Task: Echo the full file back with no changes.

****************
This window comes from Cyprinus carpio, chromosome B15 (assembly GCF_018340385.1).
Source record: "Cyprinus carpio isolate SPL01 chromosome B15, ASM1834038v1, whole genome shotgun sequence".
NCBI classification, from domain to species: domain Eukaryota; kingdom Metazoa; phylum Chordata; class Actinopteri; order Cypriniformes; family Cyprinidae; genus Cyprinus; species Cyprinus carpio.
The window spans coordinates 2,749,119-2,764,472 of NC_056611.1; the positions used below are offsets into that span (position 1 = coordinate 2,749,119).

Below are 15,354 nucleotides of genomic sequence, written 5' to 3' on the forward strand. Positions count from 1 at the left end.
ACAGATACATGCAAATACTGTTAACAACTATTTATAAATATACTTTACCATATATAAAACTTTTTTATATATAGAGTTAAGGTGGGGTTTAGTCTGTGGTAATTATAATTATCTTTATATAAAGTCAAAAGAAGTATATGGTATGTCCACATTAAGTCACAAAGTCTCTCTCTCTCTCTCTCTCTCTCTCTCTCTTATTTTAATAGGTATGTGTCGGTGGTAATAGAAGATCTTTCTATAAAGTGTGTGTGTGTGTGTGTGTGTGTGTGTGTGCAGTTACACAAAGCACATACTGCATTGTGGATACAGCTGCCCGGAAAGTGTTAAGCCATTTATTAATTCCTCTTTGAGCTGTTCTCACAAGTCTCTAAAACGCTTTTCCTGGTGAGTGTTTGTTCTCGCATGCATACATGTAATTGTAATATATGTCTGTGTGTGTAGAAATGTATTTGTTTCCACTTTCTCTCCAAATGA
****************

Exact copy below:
This window comes from Cyprinus carpio, chromosome B15 (assembly GCF_018340385.1).
Source record: "Cyprinus carpio isolate SPL01 chromosome B15, ASM1834038v1, whole genome shotgun sequence".
NCBI classification, from domain to species: domain Eukaryota; kingdom Metazoa; phylum Chordata; class Actinopteri; order Cypriniformes; family Cyprinidae; genus Cyprinus; species Cyprinus carpio.
The window spans coordinates 2,749,119-2,764,472 of NC_056611.1; the positions used below are offsets into that span (position 1 = coordinate 2,749,119).

Below are 15,354 nucleotides of genomic sequence, written 5' to 3' on the forward strand. Positions count from 1 at the left end.
ACAGATACATGCAAATACTGTTAACAACTATTTATAAATATACTTTACCATATATAAAACTTTTTTATATATAGAGTTAAGGTGGGGTTTAGTCTGTGGTAATTATAATTATCTTTATATAAAGTCAAAAGAAGTATATGGTATGTCCACATTAAGTCACAAAGTCTCTCTCTCTCTCTCTCTCTCTCTCTCTCTTATTTTAATAGGTATGTGTCGGTGGTAATAGAAGATCTTTCTATAAAGTGTGTGTGTGTGTGTGTGTGTGTGTGTGTGCAGTTACACAAAGCACATACTGCATTGTGGATACAGCTGCCCGGAAAGTGTTAAGCCATTTATTAATTCCTCTTTGAGCTGTTCTCACAAGTCTCTAAAACGCTTTTCCTGGTGAGTGTTTGTTCTCGCATGCATACATGTAATTGTAATATATGTCTGTGTGTGTAGAAATGTATTTGTTTCCACTTTCTCTCCAAATGA